All living cells have developed mechanisms for protection against oxidative stress.Mammalian cells have very specific and elaborate antioxidant mechanisms which prevent free radical damage. Superoxide dismutase (SOD), a ubiquitous superoxide scavenging enzyme. is present in both intra– and extracellular fluid (ECF) compartments. Copper and Zinc SOD's are present in ECF and cytosol and manganese SOD is present in mitochondria. These SOD's dismutate 0~ and H+ to H~O~. H.O. is a potential cellular toxin because of its reactivity with 0 and transition metals, however, in the normal situation it is readily converted to 0. and H.0 by catalase (CAT) and glutathione peroxidase (GPX). CAT is present in mitochondna and cyrosolic peroxisomes of most tissues, however, it is found in very low concentrations in brain. GPX is the major antioxidant enzyme in the brain, being present in mitochondria and in the cytosol. GPX requires selenium as a necessary cofactor and is decreased in selenium deficient states. Glutathione transferase (GST) conjugates glutathione (GSH) to reactive organic compounds which become pharmacologically inactive. GPX requires reduced GSH which is oxidized (GSSH) during the conversion of H2O2 to 0. and H,O. GSSH is reconverted to reduced GSH by glutathione reductase which requires vitamin B, (riboflavin) as a cofactor.

Vitamin E is an important membrane antioxidant which prevents membrane peroxidation by scavenging OH'. Oxidized vitamin E is reconverted to active E by vitamin C which is another important antioxidant free radical scavenger. Beta carotene is an antioxidant which works most effectively in low oxygen tensions and is an important retinal antioxidant.

From the above, one can appreciate that the balance between cellular oxidation and free radical production is most important in maintaining homeostasis and preventing cellular damage and death. Elaborate systems have developed to accomplish this. However, a number of disease processes and defects in antioxidant mechanisms can lead tO both progression and initiation of tissue injury and cell death.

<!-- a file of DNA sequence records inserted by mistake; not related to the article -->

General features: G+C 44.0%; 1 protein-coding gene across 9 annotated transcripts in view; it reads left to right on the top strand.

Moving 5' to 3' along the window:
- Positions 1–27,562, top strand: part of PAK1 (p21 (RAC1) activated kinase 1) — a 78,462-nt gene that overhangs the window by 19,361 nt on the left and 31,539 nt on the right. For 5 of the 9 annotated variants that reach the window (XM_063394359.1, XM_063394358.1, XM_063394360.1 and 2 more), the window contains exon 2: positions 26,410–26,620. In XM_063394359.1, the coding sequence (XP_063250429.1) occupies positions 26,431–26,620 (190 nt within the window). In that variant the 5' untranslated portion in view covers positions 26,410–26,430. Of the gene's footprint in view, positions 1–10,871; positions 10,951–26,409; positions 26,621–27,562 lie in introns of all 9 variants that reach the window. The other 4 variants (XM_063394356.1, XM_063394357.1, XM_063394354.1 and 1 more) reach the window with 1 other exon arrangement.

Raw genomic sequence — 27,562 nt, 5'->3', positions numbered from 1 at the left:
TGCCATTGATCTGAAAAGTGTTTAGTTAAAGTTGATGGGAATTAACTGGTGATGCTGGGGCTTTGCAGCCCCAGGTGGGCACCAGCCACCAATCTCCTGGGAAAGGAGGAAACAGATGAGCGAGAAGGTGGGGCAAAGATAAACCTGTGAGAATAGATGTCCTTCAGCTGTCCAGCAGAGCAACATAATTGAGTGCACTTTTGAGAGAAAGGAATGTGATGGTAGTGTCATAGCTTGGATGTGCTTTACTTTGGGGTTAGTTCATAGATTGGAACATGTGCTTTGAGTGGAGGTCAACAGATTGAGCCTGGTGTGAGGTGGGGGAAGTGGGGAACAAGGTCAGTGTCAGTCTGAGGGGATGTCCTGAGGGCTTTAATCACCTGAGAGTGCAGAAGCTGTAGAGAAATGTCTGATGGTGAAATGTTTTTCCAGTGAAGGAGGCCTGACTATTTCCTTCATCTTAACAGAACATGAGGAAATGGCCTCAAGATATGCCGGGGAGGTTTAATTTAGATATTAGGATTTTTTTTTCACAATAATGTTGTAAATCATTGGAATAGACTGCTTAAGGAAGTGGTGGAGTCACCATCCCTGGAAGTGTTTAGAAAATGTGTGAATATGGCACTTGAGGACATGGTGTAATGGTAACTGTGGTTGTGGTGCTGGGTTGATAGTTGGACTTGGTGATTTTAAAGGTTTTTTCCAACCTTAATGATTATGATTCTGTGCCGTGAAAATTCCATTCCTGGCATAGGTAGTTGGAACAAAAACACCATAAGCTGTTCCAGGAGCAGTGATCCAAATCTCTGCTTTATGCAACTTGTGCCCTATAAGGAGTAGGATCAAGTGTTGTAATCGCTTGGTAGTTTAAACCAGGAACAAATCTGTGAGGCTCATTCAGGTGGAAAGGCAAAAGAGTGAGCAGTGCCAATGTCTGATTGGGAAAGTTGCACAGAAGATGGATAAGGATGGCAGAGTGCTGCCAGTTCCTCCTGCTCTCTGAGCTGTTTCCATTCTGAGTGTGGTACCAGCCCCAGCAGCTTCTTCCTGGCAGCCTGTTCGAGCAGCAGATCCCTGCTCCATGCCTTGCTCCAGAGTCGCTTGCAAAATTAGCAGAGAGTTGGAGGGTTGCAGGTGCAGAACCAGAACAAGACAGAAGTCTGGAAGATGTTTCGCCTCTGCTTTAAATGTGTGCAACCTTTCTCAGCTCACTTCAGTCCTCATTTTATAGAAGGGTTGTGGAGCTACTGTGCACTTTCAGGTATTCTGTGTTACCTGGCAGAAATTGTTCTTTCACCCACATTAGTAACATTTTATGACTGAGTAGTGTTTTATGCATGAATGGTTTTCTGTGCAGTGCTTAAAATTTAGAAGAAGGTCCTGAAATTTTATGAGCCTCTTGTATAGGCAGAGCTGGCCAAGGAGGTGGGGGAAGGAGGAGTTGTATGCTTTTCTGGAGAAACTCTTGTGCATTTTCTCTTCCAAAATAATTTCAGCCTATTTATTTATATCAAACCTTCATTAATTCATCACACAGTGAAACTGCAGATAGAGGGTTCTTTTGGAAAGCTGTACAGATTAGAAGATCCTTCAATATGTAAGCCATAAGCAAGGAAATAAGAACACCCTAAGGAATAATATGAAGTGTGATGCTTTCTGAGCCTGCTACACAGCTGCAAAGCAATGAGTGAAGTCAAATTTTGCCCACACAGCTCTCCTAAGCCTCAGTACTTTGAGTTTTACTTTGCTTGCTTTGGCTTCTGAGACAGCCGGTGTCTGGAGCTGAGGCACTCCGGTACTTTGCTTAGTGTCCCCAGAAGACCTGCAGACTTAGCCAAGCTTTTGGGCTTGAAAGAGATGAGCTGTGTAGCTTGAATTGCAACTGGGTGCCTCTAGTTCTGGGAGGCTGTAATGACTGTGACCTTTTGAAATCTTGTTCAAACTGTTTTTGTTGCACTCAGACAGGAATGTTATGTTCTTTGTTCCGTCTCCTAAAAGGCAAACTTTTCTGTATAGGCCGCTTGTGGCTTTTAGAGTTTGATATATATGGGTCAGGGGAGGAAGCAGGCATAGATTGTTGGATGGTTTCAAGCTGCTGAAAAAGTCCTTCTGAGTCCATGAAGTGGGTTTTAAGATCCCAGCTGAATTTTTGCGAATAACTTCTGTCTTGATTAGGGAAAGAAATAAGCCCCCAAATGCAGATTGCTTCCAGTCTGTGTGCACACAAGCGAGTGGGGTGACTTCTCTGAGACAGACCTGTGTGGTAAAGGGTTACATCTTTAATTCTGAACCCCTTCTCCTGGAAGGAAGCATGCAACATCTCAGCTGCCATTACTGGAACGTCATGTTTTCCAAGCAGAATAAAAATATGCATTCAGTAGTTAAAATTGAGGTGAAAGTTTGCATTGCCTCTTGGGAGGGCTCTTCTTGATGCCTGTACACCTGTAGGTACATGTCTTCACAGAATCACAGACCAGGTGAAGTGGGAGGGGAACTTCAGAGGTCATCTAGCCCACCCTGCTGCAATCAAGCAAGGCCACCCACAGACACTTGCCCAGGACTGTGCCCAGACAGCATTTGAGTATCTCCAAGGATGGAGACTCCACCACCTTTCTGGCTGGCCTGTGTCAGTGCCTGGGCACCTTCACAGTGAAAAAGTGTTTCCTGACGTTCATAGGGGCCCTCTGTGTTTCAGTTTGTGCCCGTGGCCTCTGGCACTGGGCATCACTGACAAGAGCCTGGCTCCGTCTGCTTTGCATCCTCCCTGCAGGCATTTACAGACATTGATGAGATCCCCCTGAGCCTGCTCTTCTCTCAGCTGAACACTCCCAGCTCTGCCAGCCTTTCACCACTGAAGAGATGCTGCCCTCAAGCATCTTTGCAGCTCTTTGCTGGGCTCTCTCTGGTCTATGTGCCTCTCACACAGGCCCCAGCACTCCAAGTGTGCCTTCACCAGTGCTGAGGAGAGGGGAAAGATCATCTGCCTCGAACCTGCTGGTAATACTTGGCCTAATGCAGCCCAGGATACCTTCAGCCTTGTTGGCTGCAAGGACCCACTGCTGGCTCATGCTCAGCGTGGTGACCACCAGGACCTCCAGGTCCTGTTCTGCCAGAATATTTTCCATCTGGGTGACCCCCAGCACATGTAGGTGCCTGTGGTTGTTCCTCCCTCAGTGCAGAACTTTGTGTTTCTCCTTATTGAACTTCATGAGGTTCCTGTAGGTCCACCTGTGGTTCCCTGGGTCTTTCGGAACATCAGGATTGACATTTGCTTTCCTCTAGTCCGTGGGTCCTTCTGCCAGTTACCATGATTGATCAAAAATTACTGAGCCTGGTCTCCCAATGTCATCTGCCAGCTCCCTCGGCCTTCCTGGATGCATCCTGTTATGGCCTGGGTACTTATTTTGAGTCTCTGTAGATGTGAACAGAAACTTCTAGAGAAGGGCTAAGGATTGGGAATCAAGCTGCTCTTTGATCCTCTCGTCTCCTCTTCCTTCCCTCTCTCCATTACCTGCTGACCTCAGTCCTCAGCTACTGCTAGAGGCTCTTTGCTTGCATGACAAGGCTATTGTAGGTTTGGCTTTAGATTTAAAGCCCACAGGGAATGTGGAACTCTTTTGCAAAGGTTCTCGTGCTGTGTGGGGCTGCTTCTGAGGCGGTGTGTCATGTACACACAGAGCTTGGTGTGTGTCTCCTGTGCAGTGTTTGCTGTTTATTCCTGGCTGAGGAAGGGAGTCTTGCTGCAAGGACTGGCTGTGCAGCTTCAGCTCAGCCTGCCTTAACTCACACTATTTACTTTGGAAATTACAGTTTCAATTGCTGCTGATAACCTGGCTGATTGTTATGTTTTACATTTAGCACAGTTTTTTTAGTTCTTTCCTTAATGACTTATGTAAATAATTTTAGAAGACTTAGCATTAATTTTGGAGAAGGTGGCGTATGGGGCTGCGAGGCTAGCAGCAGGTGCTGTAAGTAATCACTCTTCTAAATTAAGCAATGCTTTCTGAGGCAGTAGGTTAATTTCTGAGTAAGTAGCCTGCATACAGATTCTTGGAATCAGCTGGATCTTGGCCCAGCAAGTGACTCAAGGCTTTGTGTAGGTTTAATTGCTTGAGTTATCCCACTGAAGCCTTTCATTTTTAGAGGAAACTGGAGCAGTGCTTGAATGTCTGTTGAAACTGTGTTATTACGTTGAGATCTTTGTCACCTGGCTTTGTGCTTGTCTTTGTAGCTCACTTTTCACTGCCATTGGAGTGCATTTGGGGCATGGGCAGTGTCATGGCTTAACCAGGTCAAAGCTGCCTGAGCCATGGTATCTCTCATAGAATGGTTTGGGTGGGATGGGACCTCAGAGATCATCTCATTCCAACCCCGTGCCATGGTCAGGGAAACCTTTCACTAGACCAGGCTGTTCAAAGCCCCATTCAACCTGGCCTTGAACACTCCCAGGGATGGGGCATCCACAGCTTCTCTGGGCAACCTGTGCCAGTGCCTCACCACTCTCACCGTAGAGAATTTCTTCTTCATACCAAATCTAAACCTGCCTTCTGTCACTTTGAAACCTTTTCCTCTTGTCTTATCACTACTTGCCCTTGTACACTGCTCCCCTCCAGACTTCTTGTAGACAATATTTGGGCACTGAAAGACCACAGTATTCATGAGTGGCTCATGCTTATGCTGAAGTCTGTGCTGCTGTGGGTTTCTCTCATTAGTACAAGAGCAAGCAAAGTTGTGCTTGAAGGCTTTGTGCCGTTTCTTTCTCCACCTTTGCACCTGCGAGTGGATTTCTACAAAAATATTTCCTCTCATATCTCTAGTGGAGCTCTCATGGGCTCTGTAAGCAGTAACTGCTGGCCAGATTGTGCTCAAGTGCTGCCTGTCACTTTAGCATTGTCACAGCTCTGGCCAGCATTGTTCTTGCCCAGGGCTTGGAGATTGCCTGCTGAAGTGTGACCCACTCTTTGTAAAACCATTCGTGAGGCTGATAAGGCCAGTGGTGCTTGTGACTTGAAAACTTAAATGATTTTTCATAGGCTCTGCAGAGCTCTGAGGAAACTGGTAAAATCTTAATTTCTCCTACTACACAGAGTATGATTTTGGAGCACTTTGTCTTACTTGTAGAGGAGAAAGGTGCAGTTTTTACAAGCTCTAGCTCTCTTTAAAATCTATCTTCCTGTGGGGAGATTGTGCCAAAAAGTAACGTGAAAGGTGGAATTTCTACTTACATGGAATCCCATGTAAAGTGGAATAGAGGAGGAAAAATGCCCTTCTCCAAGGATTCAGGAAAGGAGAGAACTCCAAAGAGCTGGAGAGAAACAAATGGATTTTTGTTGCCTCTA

We (B.J Wilder. M. D. and Russell Hurd. M.S.) over a number of years have been working on drug injury and tissue protection with a number of antioxidants. Concurrent with our work and that of others, techniques for measuring free radical scavenging enzymes assays ( FRESA) have been developed.

In 1992 we measured FRESA levels in patients with progressive myoclonic epilepsy and familial progressive cerebellar degeneration and found abnormalities in SOD. GPX, GSH and lipid peroxidation (LP). We initiated treatment with selenium. antioxidant vitamins and N–acetylcysteine, a potent free radical and H,O. scavenger and supplier of GSH. After observing favorable clinical effects we have expanded our studies to include other progressive degenerative neurological diseases. We have been joined by other interested investigators, Drs. Basim Uthman Wendell Helveston and Jean Cebula..

We are now studying the effects of N–Acetylcysteine and antioxidant vitamins and trace metals in patients with: Friedreich's ataxia, spinocerebellar ataxia, ataxia telangiectasia, olivopontocerebellar degeneration. amyotrophic lateral sclerosis, multiple sclerosis, Huntington's disease, and others.

We will soon initiate studies in other degenerative diseases and in the prevention of post traumatic epilepsy and in the amelioration of post ischemic brain injury.